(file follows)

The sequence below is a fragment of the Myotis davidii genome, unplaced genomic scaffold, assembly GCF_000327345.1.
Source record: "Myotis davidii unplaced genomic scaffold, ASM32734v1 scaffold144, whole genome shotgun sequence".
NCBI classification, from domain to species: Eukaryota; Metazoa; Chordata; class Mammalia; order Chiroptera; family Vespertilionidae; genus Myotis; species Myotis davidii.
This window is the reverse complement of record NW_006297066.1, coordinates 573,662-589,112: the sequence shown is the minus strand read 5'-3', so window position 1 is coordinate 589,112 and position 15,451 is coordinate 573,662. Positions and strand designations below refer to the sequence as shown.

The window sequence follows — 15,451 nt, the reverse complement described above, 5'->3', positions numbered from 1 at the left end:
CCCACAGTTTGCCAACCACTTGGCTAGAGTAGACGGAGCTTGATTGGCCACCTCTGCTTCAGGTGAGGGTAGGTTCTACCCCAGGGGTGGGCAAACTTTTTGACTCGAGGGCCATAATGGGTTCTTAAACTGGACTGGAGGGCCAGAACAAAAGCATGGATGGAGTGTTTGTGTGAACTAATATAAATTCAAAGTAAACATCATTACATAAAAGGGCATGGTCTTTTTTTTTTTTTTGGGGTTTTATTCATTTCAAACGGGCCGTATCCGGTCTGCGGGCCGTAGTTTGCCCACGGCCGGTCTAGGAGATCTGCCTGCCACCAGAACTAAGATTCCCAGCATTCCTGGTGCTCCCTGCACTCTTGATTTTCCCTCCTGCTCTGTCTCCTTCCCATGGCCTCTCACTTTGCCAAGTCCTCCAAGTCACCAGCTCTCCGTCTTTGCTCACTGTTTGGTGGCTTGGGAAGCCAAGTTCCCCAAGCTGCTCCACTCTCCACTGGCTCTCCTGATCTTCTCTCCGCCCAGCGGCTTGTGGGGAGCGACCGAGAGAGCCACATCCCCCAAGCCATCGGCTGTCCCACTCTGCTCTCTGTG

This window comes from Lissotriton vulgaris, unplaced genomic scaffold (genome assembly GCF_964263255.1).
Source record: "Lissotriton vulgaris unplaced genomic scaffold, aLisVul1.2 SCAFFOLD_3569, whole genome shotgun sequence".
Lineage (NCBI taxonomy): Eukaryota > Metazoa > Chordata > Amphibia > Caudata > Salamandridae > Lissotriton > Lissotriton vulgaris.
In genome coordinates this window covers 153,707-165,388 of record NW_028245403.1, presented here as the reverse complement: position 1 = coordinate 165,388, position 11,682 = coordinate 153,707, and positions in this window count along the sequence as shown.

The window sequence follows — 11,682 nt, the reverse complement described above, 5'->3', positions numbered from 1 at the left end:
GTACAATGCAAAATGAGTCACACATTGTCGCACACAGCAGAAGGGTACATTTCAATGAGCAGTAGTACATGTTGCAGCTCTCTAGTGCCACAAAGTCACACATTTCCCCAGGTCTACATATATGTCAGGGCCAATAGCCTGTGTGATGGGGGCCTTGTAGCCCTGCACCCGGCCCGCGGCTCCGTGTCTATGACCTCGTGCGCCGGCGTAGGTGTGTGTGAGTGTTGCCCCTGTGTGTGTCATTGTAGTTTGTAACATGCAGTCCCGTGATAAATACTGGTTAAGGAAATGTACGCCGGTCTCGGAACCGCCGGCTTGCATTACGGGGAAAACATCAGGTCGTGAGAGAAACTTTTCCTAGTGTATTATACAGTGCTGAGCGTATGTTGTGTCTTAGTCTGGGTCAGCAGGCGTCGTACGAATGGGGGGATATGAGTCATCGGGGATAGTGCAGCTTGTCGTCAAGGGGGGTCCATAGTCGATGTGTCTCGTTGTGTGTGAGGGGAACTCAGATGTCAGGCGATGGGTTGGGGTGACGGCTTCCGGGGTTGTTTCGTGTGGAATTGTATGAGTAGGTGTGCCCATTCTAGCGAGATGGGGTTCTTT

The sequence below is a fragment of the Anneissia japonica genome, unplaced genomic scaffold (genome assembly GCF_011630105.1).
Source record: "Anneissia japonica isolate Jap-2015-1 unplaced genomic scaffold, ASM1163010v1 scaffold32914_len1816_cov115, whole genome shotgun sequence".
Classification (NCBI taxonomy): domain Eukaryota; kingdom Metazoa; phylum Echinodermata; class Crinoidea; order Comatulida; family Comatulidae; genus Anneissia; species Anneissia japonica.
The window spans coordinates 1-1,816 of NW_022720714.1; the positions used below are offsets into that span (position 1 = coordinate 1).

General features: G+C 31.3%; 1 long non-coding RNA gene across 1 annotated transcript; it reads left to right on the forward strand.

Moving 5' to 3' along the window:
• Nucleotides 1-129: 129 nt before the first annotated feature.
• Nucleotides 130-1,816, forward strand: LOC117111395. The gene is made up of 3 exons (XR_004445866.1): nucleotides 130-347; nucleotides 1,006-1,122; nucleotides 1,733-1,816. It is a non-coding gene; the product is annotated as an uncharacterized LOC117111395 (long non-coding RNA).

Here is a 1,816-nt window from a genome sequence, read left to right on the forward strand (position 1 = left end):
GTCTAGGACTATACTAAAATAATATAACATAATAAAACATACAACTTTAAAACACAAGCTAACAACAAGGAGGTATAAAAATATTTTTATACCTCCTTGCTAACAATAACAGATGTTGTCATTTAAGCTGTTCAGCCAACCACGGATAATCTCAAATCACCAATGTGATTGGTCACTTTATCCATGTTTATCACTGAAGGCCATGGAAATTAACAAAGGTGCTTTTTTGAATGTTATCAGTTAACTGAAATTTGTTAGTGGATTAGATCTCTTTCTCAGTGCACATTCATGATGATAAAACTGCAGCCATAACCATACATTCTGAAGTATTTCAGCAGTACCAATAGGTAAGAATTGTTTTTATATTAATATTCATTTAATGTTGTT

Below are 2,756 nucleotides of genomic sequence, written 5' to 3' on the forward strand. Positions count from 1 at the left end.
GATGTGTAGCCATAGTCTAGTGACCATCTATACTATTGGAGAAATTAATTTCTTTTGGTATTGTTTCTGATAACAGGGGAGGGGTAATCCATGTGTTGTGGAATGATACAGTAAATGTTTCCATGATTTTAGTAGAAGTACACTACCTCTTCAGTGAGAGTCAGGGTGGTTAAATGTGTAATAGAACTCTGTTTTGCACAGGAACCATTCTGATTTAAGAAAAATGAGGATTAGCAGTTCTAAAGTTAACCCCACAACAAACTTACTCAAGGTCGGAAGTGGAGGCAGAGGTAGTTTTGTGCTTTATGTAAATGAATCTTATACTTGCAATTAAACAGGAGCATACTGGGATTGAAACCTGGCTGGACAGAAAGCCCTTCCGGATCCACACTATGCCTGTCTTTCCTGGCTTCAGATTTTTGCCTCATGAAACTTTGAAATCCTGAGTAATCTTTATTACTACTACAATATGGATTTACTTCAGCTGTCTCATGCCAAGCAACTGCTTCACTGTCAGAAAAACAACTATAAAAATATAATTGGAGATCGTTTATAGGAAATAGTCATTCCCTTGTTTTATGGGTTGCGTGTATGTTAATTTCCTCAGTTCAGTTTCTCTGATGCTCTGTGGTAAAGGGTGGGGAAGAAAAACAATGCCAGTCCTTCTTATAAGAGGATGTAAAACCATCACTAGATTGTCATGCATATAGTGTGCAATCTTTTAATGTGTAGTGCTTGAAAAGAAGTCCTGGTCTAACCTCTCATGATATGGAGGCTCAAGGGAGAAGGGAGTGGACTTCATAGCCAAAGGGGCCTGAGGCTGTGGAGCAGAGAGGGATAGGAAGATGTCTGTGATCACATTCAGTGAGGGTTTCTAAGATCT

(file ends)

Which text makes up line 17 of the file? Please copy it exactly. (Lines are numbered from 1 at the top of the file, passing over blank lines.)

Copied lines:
General features: G+C 31.3%; 1 long non-coding RNA gene across 1 annotated transcript; it reads left to right on the forward strand.